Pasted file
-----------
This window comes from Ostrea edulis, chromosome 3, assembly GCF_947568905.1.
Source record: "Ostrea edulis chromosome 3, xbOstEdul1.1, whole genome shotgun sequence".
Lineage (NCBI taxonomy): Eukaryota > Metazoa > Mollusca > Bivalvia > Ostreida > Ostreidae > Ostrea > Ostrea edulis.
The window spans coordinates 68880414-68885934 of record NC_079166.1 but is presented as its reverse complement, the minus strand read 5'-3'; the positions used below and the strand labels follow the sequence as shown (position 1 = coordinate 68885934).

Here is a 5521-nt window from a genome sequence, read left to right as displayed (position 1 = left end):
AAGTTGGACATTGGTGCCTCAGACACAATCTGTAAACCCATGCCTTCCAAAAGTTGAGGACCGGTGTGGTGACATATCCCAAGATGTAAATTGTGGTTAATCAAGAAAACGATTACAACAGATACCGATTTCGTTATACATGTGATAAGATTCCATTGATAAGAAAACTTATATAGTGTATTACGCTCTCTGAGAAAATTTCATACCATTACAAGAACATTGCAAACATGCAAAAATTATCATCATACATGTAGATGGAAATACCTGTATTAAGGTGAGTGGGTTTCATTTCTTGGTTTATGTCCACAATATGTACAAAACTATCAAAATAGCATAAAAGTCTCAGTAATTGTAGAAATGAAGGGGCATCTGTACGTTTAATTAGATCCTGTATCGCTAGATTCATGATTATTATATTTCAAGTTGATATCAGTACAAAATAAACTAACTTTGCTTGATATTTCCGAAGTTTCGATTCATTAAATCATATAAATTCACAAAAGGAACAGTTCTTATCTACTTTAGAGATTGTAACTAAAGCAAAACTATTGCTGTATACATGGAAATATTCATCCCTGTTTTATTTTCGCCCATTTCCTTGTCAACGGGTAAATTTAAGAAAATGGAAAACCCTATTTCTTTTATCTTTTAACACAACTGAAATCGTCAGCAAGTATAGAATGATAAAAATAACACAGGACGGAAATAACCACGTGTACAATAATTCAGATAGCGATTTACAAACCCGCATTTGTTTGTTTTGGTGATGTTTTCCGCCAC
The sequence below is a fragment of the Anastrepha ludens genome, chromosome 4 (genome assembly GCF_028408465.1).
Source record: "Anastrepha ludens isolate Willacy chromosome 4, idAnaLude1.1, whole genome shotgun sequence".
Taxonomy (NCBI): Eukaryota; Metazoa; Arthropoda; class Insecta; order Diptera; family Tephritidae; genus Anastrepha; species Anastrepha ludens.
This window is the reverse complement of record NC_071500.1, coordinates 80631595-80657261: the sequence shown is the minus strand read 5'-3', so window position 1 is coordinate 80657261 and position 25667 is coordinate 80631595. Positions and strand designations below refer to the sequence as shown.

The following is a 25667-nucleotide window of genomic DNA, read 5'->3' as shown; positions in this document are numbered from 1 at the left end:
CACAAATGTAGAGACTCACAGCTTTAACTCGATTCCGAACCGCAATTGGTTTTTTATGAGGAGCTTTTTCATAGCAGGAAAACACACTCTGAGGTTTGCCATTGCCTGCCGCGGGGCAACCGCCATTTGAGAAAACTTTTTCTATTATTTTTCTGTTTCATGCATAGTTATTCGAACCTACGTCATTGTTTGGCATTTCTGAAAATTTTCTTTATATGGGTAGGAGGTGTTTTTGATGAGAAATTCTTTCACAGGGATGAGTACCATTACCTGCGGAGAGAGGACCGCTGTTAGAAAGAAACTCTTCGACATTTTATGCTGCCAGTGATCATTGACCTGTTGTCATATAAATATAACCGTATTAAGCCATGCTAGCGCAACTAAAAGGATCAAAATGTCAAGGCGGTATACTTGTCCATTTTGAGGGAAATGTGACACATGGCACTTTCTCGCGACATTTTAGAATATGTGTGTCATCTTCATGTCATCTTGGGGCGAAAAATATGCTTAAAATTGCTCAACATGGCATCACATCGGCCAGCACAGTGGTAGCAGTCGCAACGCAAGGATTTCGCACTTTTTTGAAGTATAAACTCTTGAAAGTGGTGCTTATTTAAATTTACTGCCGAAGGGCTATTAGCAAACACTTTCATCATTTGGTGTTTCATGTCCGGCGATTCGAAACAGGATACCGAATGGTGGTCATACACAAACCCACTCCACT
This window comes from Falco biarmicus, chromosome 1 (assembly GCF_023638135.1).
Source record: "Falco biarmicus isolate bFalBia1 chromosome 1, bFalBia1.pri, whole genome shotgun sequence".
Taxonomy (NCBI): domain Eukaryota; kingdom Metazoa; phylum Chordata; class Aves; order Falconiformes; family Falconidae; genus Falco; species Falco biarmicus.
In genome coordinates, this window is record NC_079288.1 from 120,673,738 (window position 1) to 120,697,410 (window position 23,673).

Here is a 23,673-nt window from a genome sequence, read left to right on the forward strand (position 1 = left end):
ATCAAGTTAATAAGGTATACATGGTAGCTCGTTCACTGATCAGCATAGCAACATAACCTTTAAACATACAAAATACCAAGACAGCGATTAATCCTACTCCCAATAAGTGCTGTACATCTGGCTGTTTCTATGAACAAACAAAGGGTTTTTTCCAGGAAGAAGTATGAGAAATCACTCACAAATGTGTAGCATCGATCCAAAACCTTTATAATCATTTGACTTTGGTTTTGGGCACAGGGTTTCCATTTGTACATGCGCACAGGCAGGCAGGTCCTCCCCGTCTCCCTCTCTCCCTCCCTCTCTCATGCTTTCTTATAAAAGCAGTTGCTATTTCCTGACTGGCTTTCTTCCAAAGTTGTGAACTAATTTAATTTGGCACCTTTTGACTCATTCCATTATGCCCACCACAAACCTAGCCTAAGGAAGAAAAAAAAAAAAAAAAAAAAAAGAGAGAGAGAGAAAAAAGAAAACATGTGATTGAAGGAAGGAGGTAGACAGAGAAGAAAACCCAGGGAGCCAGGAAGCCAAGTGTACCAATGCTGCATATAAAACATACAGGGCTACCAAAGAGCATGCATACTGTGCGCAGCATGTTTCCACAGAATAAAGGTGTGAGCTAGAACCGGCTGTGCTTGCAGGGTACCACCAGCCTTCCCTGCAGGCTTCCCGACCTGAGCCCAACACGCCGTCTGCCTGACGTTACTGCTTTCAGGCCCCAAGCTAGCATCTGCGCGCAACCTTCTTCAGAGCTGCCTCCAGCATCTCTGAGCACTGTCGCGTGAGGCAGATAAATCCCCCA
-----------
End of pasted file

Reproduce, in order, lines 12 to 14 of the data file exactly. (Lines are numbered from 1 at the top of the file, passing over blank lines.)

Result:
CACAAATGTAGAGACTCACAGCTTTAACTCGATTCCGAACCGCAATTGGTTTTTTATGAGGAGCTTTTTCATAGCAGGAAAACACACTCTGAGGTTTGCCATTGCCTGCCGCGGGGCAACCGCCATTTGAGAAAACTTTTTCTATTATTTTTCTGTTTCATGCATAGTTATTCGAACCTACGTCATTGTTTGGCATTTCTGAAAATTTTCTTTATATGGGTAGGAGGTGTTTTTGATGAGAAATTCTTTCACAGGGATGAGTACCATTACCTGCGGAGAGAGGACCGCTGTTAGAAAGAAACTCTTCGACATTTTATGCTGCCAGTGATCATTGACCTGTTGTCATATAAATATAACCGTATTAAGCCATGCTAGCGCAACTAAAAGGATCAAAATGTCAAGGCGGTATACTTGTCCATTTTGAGGGAAATGTGACACATGGCACTTTCTCGCGACATTTTAGAATATGTGTGTCATCTTCATGTCATCTTGGGGCGAAAAATATGCTTAAAATTGCTCAACATGGCATCACATCGGCCAGCACAGTGGTAGCAGTCGCAACGCAAGGATTTCGCACTTTTTTGAAGTATAAACTCTTGAAAGTGGTGCTTATTTAAATTTACTGCCGAAGGGCTATTAGCAAACACTTTCATCATTTGGTGTTTCATGTCCGGCGATTCGAAACAGGATACCGAATGGTGGTCATACACAAACCCACTCCACT
This window comes from Falco biarmicus, chromosome 1 (assembly GCF_023638135.1).
Source record: "Falco biarmicus isolate bFalBia1 chromosome 1, bFalBia1.pri, whole genome shotgun sequence".